Caribbean resort investment – the way forward?


This month’s annual Caribbean Hotel and Tourism Investment Conference saw straight talking from several experienced industry professionals about the scale of the challenge to improve profitability in the region’s stressed resort industry. In some circles, there is still denial that the industry was already experiencing strategic difficulties, prior to the recent world recession, and there are still very few signs of urgency in the public and private sectors coming together to progress key issues. The current situation represents a major threat to continued inward resort investment for the region, in the opinion of Robert MacLellan, managing director of MacLellan & Associates, the largest Caribbean-based hospitality consultancy.

In explaining his view, MacLellan said: “At the conference we heard again from some island governments their desire for new large-scale conventional hotels, as opposed to condo or villa resorts, and we heard from certain banks their doubts about funding mixed-use resorts. Here is the reality. Only governments have built large new hotels in the Eastern Caribbean in recent years, and the new Spanish chain hotels in Jamaica are currently achieving low average room rates, which might imply a twenty-year return on investment for these large scale assets, while they negatively impact Jamaica’s home-grown hotel groups. Savvy private equity is extremely cautious about investing in the ultimate ‘fixed asset’ – a large new-build conventional hotel on an island, totally dependent on good airlift, and with a highly seasonal tourism market.”

The risks for such an investment in the Caribbean are multi-faceted in MacLellan’s opinion. He views the current situation as “a perfect storm” – depressed room rates, high on-island costs, a fragile airline industry, an inability in some islands to achieve world-class standards of guest service, and increasing competition in an ever-shrinking world from destinations with fresher and more focused product. However, he felt that the “elephant in the room” at this year’s investment conference was again the cruise line industry and the brutal competition it represents for existing hotels and new investment.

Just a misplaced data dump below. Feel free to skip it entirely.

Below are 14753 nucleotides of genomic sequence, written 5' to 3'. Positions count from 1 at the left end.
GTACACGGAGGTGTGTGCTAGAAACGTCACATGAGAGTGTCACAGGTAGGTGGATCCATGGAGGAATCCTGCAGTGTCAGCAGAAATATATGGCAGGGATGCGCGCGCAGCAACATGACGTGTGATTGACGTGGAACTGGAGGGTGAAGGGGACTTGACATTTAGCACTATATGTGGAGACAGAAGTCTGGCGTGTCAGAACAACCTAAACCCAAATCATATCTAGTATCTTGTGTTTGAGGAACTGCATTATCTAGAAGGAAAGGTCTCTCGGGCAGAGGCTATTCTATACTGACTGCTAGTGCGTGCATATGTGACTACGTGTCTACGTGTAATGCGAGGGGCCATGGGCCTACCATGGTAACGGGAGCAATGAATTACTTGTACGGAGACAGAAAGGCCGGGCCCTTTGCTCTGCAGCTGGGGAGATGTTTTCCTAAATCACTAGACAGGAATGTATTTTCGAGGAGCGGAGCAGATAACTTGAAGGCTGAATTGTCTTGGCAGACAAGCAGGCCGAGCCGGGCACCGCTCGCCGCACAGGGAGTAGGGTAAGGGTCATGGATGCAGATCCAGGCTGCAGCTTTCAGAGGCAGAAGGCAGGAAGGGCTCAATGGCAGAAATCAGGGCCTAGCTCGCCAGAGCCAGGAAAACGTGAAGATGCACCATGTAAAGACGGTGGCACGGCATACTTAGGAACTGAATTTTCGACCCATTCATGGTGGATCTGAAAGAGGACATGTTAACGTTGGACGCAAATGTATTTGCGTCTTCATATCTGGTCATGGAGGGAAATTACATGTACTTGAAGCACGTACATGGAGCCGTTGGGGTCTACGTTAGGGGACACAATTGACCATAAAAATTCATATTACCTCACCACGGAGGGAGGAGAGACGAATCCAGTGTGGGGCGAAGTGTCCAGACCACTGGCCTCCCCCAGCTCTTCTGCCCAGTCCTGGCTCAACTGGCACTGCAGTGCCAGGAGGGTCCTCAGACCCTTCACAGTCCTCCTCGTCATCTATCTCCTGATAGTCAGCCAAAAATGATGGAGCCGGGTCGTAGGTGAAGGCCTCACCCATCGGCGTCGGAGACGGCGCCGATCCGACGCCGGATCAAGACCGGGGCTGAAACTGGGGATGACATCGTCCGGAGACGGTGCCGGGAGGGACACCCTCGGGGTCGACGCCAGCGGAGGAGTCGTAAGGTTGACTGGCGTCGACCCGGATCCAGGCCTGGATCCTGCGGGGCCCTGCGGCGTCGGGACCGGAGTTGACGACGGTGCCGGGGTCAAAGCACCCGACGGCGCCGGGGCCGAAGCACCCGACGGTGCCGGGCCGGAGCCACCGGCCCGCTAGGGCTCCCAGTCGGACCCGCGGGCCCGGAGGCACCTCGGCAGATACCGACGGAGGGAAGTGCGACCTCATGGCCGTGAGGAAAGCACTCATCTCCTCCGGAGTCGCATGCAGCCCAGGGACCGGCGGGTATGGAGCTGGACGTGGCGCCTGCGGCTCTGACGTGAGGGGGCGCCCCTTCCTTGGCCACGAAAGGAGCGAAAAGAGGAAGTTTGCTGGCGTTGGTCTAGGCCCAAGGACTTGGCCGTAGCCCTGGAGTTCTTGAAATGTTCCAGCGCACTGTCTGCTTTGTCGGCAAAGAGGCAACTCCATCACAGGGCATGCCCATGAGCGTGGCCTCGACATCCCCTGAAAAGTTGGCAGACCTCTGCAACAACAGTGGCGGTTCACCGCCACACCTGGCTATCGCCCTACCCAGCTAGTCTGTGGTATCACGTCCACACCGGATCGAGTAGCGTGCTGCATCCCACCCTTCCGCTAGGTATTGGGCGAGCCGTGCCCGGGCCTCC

MacLellan said: “Over 50 percent of the world’s cruise fleet operates in the Caribbean during the hotel industry’s high season, then most ships move to high season elsewhere in the world. Furthermore, cruise ships today are intently focused on maximizing passenger discretionary spend – currently estimated at around 80 percent onboard, 20 percent onshore spend – and they operate in a virtual ‘no tax’ regime, often with government subsidized shipbuilding costs of around US$250,000 per cabin.”

He went on to state that, unlike Alaska, Caribbean governments to date have failed to negotiate with the cruise lines for appropriately high levels of port taxes. Arguably, these taxes should adequately reflect the high levels of environmental impact from the increasingly larger, more profitable, ships and the consequential public sector investment requirement for deep water berths on the islands.